Tuesday, August 30, 2011

Quilts and craziness.

I worked on my quilt some more today. Yesterday I finished chain piecing all of the 728 squares (I just realized that I was probably supposed to do that some as I was making strips, too, but I didn't). I guess it made things go more quickly, but since this is my first quilt I have nothing to compare it to. :) Today I started sewing the pairs of squares into strips.

I have 21 of 28 rows done so far.

It's not hard work, but it is tedious. And my pile of squares doesn't seem to be shrinking much, though I know it is. :)

I'm attempting to enjoy even the repetitive nature of quilt making.

Several times recently I've read something in relation to sewing: that you should enjoy the process just as much as the finished project. I've realized that I rarely do that. I'm always in such a hurry to see a project finished that I rush through it. And not just with sewing, but with knitting and embroidering and even reading. Sometimes I hurry through a book just so I can add it to my "read" list. Isn't that ridiculous?

I'm trying to learn to relax and enjoy things more. :) A quilt is a project that's really time consuming. But every time I see my finished quilt over the years, I don't just want to see the quilt itself. I want to remember all of the work I put into it and be proud of that.

So, I'm trying my best to enjoy the process of creating just as much as I enjoy what I create. Even when things aren't going so well. Like when I sew up the wrong seam and have to pick it out. Or when my stitches in knitting are too loose. :)

Oliver enjoys the process. Or what little of it he sees, anyway, when he's actually awake.

It doesn't bother him in the slightest that he's in my way or that his face or paws are only inches away from a very sharp needle.

Or that he's so sweet that I can't resist loving on him every few minutes.

Anyway, I hoping to finish the last seven strips tomorrow and then start sewing the rows together. After I get the quilt top finished, I can't do anymore until I buy the batting and wait for my walking presser foot to get here. I ordered one from Ebay today, because from what I've read, quilting (in straight lines- not free motion) is very frustrating and difficult without a walking foot.

I've been holding back on ordering one, because they're so ridiculously expensive. The cheapest I could find online was $30, which still sounds to me like way too much for a tiny piece of metal and plastic. Then Marmee called the local sewing machine/vacuum store (where I bought my machine) and asked if they had the walking foot I need. They did, and it's $75. Can you believe that?? Crazy. That's about 1/4 of what I paid for my whole machine! So I broke down and bought the one on Ebay. But it hurt. I kept thinking of how many books or how much fabric I could buy with that money.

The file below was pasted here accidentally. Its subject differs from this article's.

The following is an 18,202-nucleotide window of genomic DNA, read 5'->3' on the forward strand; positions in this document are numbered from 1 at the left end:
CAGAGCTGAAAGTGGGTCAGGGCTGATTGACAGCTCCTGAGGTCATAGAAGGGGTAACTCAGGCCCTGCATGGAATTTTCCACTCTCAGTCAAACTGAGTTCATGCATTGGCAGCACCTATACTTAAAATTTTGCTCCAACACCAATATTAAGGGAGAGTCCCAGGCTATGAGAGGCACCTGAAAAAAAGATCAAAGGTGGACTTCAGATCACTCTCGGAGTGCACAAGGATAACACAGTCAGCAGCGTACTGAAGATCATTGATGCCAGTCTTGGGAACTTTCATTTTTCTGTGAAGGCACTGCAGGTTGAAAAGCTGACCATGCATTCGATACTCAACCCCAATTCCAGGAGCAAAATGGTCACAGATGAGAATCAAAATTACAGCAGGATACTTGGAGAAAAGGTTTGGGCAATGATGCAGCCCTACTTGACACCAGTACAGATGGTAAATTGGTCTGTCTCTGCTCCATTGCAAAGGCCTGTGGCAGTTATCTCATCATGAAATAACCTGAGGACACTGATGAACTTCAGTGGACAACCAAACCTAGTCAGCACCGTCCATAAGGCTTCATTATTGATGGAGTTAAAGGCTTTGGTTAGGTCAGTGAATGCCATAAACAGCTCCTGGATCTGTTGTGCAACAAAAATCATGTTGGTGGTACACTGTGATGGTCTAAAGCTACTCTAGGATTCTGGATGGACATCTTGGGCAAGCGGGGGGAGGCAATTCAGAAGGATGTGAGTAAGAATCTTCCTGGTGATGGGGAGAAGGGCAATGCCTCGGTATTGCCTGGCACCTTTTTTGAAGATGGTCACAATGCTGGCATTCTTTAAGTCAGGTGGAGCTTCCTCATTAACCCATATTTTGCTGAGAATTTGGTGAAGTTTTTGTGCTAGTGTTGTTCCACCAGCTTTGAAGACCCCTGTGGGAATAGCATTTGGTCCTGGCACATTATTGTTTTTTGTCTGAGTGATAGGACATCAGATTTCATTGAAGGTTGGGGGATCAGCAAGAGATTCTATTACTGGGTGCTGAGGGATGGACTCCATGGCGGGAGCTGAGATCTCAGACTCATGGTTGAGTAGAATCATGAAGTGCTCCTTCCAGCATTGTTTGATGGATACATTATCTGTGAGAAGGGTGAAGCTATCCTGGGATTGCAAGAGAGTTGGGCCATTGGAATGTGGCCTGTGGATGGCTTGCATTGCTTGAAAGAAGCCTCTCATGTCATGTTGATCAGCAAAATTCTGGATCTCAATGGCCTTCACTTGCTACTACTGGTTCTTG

My quilt has gone along pretty smoothly so far. I hope it'll still be that way when I start actually quilting it. :)

By the way, I saw Grey Gardens this weekend. One of the most bizarre things I've ever seen in my life. It was one of those things sort of like a car accident, that show Hoarders, or The Lawrence Welk Show. You feel like you should look away, but it's so hypnotic that you can't help but keep watching.

Until next time,

Friday, August 26, 2011


I meant to post this week with projects that I've been working on...Well, I haven't got many pictures, but I have been busy! :)

This week, I have...

-Ripped out the broken invisible zipper in my favorite dress and put a new one in. I hate to deal with zippers, so I put this off for weeks. And then it hit me that this was my favorite dress and if I ever wanted to wear it again, I should just suck it up and put a new one in. It took about 20 minutes. I felt silly for waiting so long.

-Finished sewing my first successful project out of knit fabric. It's an exact copy of one of my favorite shirts, and it turned out perfectly! Or at least I think it did. I'll know for sure after I wear it tomorrow. :)

-Made some items for my shop, but I haven't taken photos or listed them yet. Three cozies and one wallet. Not much, I know. But something.

And today...I started on my very first quilt.

I've been wanting to make a quilt for a while now, and I've been slowly collecting fabrics to use. I bought a book about quilting and learned the basics. {I also learned that I need to buy a walking foot and/or a free motion foot for my sewing machine. Still haven't done that. I can't believe little pieces of metal cost so much!} But even the beginner quilts in the book looked a little more complicated than I wanted to attempt for my first one.

So I bought the Ollalieberry Ice Cream Quilt pattern of Alicia Paulson's. Simple squares, quilting in straight lines, etc. I feel like I need direct instructions and simplicity for my first quilt, so I think this will be perfect.

And today I cut out all of my fabric! Exactly 728 sweet little squares.

I know the color scheme looks a little out there at the moment. But I'm hoping it'll all pull together when I start piecing things together. My inspiration was the laundry day embroidery I did last month. I wanted red and light teal/turquoise to be my main colors, but I had a hard time finding the color blue I liked. So I added more light green and yellow. Even if it does end up looking kind of quirky, it can't be more mismatched than the quilt already on my bed (see pictures below).